The genus is one of many in the Asteraceae that are known as sunflowers. It is distinguished technically by the fact that the ray flowers, when present, are sterile, and by the presence on the disk flowers of a pappus that is of two awn-like scales that are caducous (that is, easily detached and falling at maturity). Some species also have additional shorter scales in the pappus, and there is one species that lacks a pappus entirely. Another technical feature that distinguishes the genus more reliably, but requires a microscope to see, is the presence of a prominent, multicellular appendage at the apex of the style.
There is quite a bit of variability among the perennial species that make up the bulk of the species in the genus. Some have most or all of the large leaves in a rosette at the base of the plant and produce a flowering stem that has leaves that are reduced in size. Most of the perennials have disk flowers that are entirely yellow, but a few have disk flowers with reddish lobes. One species, H. radula, lacks ray flowers altogether.
The domesticated sunflower, H. annuus, is the most familiar species. Perennial sunflower species are not as popular for gardens due to their tendency to spread rapidly and become invasive. Whorled sunflowers, H. verticillatus, were listed as an endangered species in 2014 when the U.S. Fish and Wildlife Service issued a final rule protecting it under the Endangered Species Act. The primary threats are industrial forestry and pine plantations in Alabama, Georgia, and Tennessee. They grow to six feet tall and are primarily found in woodlands, adjacent to creeks and moist, prairie-like areas.
Sunflowers are usually tall annuals, that grow to a height of 50–390 centimetres (20–154 in).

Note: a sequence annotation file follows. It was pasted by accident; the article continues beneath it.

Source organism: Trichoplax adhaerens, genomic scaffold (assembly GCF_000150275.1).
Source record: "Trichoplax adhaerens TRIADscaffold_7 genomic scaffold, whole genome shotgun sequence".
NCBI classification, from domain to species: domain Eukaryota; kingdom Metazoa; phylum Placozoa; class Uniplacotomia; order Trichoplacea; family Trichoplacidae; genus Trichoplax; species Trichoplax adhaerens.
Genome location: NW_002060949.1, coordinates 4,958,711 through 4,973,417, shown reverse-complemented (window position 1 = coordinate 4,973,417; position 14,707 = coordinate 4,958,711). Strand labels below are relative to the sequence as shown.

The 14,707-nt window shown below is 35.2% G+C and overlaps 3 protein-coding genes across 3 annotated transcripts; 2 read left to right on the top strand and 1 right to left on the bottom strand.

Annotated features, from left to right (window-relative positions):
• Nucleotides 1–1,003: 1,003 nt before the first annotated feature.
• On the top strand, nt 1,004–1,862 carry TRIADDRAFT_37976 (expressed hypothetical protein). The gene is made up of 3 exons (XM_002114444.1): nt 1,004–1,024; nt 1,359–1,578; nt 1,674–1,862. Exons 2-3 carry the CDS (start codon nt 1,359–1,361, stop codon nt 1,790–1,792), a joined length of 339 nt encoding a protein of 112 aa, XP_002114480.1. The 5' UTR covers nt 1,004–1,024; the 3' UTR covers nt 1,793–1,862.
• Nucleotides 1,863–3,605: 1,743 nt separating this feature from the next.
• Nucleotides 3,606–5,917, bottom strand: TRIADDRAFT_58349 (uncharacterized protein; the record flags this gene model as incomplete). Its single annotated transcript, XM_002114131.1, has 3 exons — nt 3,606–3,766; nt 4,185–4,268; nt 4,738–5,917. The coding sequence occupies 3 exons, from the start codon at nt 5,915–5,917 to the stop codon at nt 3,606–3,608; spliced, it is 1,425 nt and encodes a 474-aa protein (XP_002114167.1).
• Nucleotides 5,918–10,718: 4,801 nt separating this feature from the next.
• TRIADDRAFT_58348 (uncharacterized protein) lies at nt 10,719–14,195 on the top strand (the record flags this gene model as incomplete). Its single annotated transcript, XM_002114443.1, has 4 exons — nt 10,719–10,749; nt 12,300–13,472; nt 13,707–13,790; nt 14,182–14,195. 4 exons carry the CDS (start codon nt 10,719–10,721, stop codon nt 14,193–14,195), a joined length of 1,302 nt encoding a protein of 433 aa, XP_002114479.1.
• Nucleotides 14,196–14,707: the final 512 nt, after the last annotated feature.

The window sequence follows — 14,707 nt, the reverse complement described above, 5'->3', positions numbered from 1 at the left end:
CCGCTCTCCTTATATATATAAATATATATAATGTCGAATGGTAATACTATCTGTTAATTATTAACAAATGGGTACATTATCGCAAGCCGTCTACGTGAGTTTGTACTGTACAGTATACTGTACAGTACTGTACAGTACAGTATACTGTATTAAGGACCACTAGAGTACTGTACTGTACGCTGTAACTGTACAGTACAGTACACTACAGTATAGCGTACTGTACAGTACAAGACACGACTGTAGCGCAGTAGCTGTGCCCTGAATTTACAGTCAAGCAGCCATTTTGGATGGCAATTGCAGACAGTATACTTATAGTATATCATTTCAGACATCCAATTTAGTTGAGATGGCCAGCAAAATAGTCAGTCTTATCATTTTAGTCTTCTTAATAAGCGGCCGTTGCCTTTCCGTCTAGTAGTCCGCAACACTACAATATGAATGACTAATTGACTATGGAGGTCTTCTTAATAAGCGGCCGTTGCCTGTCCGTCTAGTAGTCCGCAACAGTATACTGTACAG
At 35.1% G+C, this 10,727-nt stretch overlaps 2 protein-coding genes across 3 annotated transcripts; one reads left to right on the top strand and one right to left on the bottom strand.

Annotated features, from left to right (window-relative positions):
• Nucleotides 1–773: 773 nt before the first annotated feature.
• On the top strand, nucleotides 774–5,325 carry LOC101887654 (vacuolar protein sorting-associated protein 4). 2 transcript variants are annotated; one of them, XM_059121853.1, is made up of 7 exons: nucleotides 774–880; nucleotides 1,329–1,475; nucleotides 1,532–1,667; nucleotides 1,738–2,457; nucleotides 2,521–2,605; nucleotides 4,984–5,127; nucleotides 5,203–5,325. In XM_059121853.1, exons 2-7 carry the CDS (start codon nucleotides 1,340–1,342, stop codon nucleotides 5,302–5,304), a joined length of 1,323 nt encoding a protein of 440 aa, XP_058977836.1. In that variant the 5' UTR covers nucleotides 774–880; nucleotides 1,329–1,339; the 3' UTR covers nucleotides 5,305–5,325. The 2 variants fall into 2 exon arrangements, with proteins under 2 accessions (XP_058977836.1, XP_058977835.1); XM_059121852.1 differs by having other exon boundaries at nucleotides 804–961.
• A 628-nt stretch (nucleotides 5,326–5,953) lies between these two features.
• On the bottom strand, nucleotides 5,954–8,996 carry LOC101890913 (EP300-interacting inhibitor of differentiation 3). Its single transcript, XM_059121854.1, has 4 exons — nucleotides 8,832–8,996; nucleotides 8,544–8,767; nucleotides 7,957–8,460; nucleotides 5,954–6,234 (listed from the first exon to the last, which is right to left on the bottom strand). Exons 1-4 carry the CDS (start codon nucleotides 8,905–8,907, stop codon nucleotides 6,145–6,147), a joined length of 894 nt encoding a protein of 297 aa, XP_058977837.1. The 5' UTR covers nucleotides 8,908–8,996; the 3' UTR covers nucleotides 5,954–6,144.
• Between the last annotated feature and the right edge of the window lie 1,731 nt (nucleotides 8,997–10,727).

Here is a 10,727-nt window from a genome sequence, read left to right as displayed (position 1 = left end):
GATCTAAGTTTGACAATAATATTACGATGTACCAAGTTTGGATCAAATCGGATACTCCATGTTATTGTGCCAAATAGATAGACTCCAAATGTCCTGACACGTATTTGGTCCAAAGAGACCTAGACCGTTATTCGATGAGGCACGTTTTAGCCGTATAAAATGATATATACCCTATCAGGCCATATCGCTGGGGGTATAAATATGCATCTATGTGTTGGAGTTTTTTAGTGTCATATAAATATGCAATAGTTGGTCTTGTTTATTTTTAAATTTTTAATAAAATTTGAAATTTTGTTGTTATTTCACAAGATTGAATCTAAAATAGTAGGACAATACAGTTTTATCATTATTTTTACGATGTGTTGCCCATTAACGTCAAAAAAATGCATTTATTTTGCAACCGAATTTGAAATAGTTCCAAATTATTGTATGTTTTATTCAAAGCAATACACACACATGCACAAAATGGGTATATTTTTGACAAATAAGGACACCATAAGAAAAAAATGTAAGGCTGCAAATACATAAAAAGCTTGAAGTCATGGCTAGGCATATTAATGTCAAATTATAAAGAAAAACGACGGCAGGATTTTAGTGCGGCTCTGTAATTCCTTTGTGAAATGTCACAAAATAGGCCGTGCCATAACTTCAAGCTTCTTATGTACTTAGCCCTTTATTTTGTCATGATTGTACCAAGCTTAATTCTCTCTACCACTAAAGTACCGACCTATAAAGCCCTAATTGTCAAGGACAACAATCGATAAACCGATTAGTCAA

The rough and hairy stem is branched in the upper part in wild plants but is usually unbranched in domesticated cultivars.
The petiolate leaves are dentate and often sticky. The lower leaves are opposite, ovate or often heart-shaped. The upper leaves are alternate and narrower.
They bear one or several to many wide, terminal capitula (flower heads), with bright yellow ray florets at the outside and yellow or maroon disc florets inside. Several ornamental cultivars have red-colored ray florets; all of them stem from a single original mutant. During growth, sunflowers tilt during the day to face the sun, but stop once they begin blooming. This tracking of the sun in young sunflower heads is called heliotropism. By the time they are mature, sunflowers generally face east.
Annual (in ours) or perennial herbs. Leaves alternate (in ours). Capitula large, solitary and terminal or laxly corymbose, heterogamous, radiate; ray florets neuter, yellow; disk florets bisexual, fertile. Phyllaries 2-3-seriate. green and herbaceous. Receptacular scales folded, partly enclosing achenes at maturity. Achenes ± flattened, slightly angled. Pappus of 2(-4) deciduous bristles.
"Patterning seeds in spirals of Fibonacci numbers allows for the maximum number of seeds on a seed head, packed uniformly, with no crowding at the center and no 'bald patches' at the edges. In other words, the sunflower has found optimal space utilization for its seed head. The Fibonacci sequence works so well for the sunflower because of one key characteristic—growth. On a sunflower seed head, the individual seeds grow and the center of the seed head continues to add new seeds, pushing those at the periphery outwards. Following the Fibonacci sequence ensures growth on the same terms indefinitely. That is to say, as a seed head grows, seeds will always be packed uniformly, and with maximum compactness." (Courtesy of the Biomimicry Guild)
"The leaf rosettes of the carnivorous Pinguicula moranensis follow a spiral phyllotaxis approaching a Fibonacci pattern while the stalked flowers arise from extra-axillary sites between the leaves…The leaves of consecutive articles of such sympodially constructed rosettes are arranged along a spiral Fibonacci pattern (with divergence angles around 137°)…Sympodial construction of flowering shoots and leaf rosettes is also known from Aloe, Gunnera and Philodendron." (Grob et al. 2007:857) Learn more about this functional adaptation.
Grob V; Pfeifer E; Rutishauser R. 2007. Sympodial construction of Fibonacci-type leaf rosettes in Pinguicula moranensis (Lentibulariaceae). Annals of Botany. 100(4): 857-863.
Barcode of Life Data Systems (BOLD) Stats Specimen Records:305 Specimens with Sequences:331 Specimens with Barcodes:97 Species:63 Species With Barcodes:62 Public Records:216 Public Species:50 Public BINs:0